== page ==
TMUX is located at the 27.2C marker, blue square is a wifi chip shielding, the hot point is the LDO.

  • Hi,

    That would  make sense that the LDO is causing a large amount of the heat on the board. LDO's are typically very inefficient and that inefficiency is due to the power consumed over the LDO, which is essentially just a pass FET that is controlled via a error amplifier. The heat measured here gives the ambient temperature - but it seems to be basically room temp, and unless the expected environment is going to be much hotter than ~25C these temperature results aren't concerning with what is shown because it is just a couple degrees uptick from 25C. 

    I know that you probably don't have exact data for the TMUX heating during the initial test, but do you think the temperatures seen in the picture you provided are similar to the max temperatures experienced by the IC itself?

    Also when sweeping voltages across how long was each voltage step, and what was the step size of your voltages? In general when we test supply current based on  voltage level, we sweep over the values as if we were switching a GPIO - it doesn't necessarily account for a use case where a voltage on the pin may be in an undefined logic state, as we typically advise against this usage of the part, and this duration could possibly see a larger current through the IC causing it to heat up.  I think the duration of the pulses should try to mimic the length between when the boards were powered up to when the Multiplexers started heating up and focus the area of interest to 50mV steps between  0.8V to 1.35V as this is the undefined zone for 3.3V. This shouldn't damage the part, but hopefully will re-create the issue so that you have confirmation of this. I think this is the most likely cause because current through the device is most likely causing the issue, and the most likely place current is being pulled from is a pathway from VDD to GND, and the switches themselves that could be active would have a higher Ron, and most likely wouldn't have enough current to significantly heat up the device.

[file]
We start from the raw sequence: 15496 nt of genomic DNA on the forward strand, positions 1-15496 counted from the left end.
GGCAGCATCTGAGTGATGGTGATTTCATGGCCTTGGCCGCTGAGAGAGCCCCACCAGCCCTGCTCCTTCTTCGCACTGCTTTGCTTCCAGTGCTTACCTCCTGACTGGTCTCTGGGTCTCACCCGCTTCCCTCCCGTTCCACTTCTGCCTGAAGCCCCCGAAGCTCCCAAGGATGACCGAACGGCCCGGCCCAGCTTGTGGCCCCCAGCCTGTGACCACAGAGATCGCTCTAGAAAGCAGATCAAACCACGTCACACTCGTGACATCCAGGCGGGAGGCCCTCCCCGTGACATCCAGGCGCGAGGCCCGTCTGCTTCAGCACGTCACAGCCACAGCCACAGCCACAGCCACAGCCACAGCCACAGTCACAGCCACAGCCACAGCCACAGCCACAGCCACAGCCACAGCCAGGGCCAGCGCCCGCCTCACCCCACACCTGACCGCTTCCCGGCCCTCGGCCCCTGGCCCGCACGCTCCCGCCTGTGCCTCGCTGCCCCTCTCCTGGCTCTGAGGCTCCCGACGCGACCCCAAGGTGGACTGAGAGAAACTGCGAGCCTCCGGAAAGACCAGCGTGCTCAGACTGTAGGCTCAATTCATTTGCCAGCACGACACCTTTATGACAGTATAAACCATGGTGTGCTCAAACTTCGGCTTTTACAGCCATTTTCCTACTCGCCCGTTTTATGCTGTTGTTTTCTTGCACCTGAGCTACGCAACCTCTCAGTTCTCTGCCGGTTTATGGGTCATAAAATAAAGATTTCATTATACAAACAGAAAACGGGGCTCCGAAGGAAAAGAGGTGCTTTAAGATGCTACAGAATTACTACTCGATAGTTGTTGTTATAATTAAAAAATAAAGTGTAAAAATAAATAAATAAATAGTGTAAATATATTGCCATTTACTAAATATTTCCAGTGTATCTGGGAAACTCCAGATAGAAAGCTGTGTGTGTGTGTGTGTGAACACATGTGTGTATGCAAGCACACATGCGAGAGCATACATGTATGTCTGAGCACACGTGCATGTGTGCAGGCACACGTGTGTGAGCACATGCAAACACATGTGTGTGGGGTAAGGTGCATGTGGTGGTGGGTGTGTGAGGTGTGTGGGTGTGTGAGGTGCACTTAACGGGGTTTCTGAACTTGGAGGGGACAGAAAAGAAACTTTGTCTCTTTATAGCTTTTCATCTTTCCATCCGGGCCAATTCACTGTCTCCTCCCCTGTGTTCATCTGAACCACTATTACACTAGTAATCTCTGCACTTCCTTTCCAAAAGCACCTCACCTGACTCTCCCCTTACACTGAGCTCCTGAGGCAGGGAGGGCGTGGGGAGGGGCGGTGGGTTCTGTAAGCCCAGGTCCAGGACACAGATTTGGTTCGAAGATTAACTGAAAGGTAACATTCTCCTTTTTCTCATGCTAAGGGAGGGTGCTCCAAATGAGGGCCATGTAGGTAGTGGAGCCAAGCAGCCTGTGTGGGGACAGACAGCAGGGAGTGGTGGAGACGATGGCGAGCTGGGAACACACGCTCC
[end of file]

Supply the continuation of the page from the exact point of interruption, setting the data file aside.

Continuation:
Finally what was the soak time of the board before you took the temperature snapshots?

    Please let me know so that we can hopefully get to the bottom of this, I understand transient issues like this can be very hard to isolate.


    Parker Dodson